Inferred magic numbers

Putting “magic” numbers in source code is supposedly bad.. for example..


  char myBuffer[12];
  for (int i=0; i<12; i++)
    myBuffer[i] = something;


Mainly they’re bad because as code evolves, it’s possible that something will come between the declaration of myBuffer and the loop that’s using it.. and perhaps someone will add more code that uses the same magic number:


  char myBuffer[12];


  // some other code

  for (int i=0; i<12; i++)
    myBuffer[i] = something;


  // more code

  char newBuffer[12];
  memcpy(newBuffer, myBuffer, 12);


This is fragile, because it’s easy for someone to miss changing 12 in one spot when they need to change the number to something else later on.  For example, a very common sort of bug would be to change all the 12’s except the one in the memcpy line at the end.. leading to hard to find bugs.


The usual solution is to say “never use magic numbers in code”.  This would turn into:


  // somewhere in a header..
  #define BUFFER_LENGTH 12


  // And in the source file..
  char myBuffer[BUFFER_LENGTH];


  // some other code

  for (int i=0; i<BUFFER_LENGTH; i++)
    myBuffer[i] = something;


  // more code

  char newBuffer[BUFFER_LENGTH];
  memcpy(newBuffer, myBuffer, BUFFER_LENGTH);


You might think “but you wouldn’t call it BUFFER_LENGTH, that doesn’t describe what the number is used for”.  Yeah no kidding.  But that’s what people do.  (A Google search for “#define BUFFER_LENGTH” shows over 500 hits, strangely enough).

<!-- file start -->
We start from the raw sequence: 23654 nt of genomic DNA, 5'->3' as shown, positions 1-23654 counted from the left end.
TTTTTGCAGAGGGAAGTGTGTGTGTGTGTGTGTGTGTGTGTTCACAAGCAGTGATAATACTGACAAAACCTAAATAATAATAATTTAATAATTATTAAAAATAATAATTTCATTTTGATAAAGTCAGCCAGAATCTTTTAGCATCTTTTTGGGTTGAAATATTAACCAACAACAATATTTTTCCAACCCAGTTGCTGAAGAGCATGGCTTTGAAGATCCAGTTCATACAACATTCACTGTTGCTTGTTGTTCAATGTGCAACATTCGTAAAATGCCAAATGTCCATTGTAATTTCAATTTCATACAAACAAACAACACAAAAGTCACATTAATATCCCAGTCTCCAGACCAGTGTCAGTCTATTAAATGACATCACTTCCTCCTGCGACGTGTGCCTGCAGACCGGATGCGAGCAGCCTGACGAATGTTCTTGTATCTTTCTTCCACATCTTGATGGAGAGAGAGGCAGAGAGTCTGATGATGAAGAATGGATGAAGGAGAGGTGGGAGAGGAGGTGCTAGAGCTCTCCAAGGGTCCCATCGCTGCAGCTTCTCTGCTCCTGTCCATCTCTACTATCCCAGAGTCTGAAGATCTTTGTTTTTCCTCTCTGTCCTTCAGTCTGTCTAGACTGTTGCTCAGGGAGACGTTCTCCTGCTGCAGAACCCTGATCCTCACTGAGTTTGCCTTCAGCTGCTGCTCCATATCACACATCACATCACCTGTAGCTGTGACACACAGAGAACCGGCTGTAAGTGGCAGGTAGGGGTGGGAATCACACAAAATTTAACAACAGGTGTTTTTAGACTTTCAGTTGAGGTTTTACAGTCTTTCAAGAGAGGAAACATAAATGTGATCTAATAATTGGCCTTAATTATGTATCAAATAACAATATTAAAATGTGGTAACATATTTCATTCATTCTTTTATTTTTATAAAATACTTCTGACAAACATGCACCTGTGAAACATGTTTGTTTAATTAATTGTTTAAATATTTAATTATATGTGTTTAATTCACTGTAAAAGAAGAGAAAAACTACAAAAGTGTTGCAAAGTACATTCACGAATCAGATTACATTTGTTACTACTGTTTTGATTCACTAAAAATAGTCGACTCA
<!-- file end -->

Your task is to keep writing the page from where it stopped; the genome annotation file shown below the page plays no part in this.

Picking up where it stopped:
Thing is, BUFFER_LENGTH is redundant.  The “this buffer is so many bytes long” definition should be determined by looking at the actual size of the buffer:


  // And in the source file..
  char myBuffer[12];


  // some other code

  for (int i=0; i<sizeof(myBuffer); i++)
    myBuffer[i] = something;


  // more code

  char newBuffer[sizeof(myBuffer)];
  memcpy(newBuffer, myBuffer, sizeof(newBuffer));


It’s obviously from the declaration of myBuffer that it’s a 12 byte buffer, and it’s no less descriptive than the version with the silly #define.  And it doesn’t pollute the namespace.  I mean, what’s a generic defined name like BUFFER_LENGTH doing outside a very local scope in any code?


In C++, you have the problem that if you need to pass myBuffer to another function in another module, and you want that module to be able to assume it’s size (instead of passing it, which is probably better), then you need a global define.  This is fine, but give it a meaningful name.


In C#, myBuffer.Count will tell you how big it is. 


Oh, and don’t call your buffer “myBuffer”.  :)